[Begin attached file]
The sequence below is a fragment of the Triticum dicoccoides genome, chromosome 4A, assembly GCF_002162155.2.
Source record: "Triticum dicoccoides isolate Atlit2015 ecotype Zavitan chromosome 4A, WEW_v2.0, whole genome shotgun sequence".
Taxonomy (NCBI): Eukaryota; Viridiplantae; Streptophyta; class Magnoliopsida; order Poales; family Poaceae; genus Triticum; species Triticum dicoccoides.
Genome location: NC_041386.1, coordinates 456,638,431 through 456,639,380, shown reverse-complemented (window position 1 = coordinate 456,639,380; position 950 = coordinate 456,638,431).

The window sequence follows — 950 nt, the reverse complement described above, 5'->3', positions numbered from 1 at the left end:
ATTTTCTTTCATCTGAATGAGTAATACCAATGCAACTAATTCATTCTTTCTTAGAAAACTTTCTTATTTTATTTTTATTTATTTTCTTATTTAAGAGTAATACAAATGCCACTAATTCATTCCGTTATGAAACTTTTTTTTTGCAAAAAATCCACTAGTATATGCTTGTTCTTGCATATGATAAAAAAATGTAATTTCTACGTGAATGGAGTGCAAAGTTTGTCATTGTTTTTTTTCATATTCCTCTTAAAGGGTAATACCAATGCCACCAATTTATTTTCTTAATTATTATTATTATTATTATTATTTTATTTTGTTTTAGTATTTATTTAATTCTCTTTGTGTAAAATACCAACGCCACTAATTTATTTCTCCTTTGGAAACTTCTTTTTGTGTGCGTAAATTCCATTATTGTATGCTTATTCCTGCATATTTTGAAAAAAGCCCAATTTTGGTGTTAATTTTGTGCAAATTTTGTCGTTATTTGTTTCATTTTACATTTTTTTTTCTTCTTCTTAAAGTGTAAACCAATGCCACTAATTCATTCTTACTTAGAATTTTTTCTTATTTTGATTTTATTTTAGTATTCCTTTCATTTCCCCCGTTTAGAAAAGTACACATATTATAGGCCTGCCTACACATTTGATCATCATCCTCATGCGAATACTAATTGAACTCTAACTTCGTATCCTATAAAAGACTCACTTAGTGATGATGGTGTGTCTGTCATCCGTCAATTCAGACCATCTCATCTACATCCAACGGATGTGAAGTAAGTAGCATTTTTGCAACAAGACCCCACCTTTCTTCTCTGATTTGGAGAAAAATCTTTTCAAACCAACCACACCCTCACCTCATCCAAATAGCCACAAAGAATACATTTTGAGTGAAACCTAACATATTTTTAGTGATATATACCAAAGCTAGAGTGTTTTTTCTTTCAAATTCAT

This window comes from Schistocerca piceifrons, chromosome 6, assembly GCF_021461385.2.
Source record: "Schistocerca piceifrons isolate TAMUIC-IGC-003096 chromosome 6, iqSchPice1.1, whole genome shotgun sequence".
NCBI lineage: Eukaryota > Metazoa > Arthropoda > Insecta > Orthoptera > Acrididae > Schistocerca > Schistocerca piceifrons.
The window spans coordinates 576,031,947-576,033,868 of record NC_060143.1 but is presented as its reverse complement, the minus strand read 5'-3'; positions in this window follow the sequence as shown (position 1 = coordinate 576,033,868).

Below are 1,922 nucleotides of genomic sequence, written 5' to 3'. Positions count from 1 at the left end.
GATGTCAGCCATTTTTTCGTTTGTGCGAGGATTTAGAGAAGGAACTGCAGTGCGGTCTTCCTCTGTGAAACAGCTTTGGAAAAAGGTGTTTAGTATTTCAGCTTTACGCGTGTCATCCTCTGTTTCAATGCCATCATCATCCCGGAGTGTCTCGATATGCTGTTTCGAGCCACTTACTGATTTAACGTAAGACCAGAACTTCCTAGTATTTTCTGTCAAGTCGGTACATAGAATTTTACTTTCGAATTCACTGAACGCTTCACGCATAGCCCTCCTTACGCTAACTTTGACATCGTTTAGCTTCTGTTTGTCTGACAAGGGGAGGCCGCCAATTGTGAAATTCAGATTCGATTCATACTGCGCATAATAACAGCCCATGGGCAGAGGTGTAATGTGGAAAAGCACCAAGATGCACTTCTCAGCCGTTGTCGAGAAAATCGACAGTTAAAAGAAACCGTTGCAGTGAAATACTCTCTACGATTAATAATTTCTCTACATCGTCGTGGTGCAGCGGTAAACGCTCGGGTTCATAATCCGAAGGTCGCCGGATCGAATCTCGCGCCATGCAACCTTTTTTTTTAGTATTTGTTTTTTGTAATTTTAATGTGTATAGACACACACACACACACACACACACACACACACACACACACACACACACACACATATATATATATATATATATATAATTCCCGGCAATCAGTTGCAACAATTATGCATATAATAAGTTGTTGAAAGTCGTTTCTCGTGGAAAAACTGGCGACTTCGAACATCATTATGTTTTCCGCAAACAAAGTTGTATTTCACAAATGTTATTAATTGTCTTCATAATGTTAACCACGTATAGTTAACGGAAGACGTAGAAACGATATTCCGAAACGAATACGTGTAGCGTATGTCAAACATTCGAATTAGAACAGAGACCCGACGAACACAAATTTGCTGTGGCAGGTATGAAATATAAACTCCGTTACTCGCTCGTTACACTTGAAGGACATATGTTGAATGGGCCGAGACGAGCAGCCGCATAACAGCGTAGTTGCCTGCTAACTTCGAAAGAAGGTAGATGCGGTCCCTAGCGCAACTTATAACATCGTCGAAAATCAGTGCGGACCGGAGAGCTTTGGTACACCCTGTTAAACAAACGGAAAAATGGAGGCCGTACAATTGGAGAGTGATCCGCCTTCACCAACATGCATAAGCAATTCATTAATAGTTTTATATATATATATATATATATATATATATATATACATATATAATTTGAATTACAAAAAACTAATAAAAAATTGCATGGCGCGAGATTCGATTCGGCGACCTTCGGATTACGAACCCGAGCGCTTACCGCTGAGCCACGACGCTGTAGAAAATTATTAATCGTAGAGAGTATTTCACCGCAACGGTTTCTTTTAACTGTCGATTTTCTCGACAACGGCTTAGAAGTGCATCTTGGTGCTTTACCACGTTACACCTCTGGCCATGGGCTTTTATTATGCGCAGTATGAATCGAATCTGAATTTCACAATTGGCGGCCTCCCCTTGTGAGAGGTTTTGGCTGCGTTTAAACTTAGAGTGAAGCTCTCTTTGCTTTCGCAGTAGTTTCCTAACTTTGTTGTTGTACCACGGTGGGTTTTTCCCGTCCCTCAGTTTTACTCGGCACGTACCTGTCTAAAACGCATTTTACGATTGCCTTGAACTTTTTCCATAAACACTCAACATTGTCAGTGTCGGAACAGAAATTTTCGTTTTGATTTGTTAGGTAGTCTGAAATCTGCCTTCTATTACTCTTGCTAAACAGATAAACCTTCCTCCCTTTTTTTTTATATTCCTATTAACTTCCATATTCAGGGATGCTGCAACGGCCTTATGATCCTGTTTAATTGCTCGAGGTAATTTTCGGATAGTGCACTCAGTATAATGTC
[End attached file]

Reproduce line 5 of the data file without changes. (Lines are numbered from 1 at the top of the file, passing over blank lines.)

The window sequence follows — 950 nt, the reverse complement described above, 5'->3', positions numbered from 1 at the left end: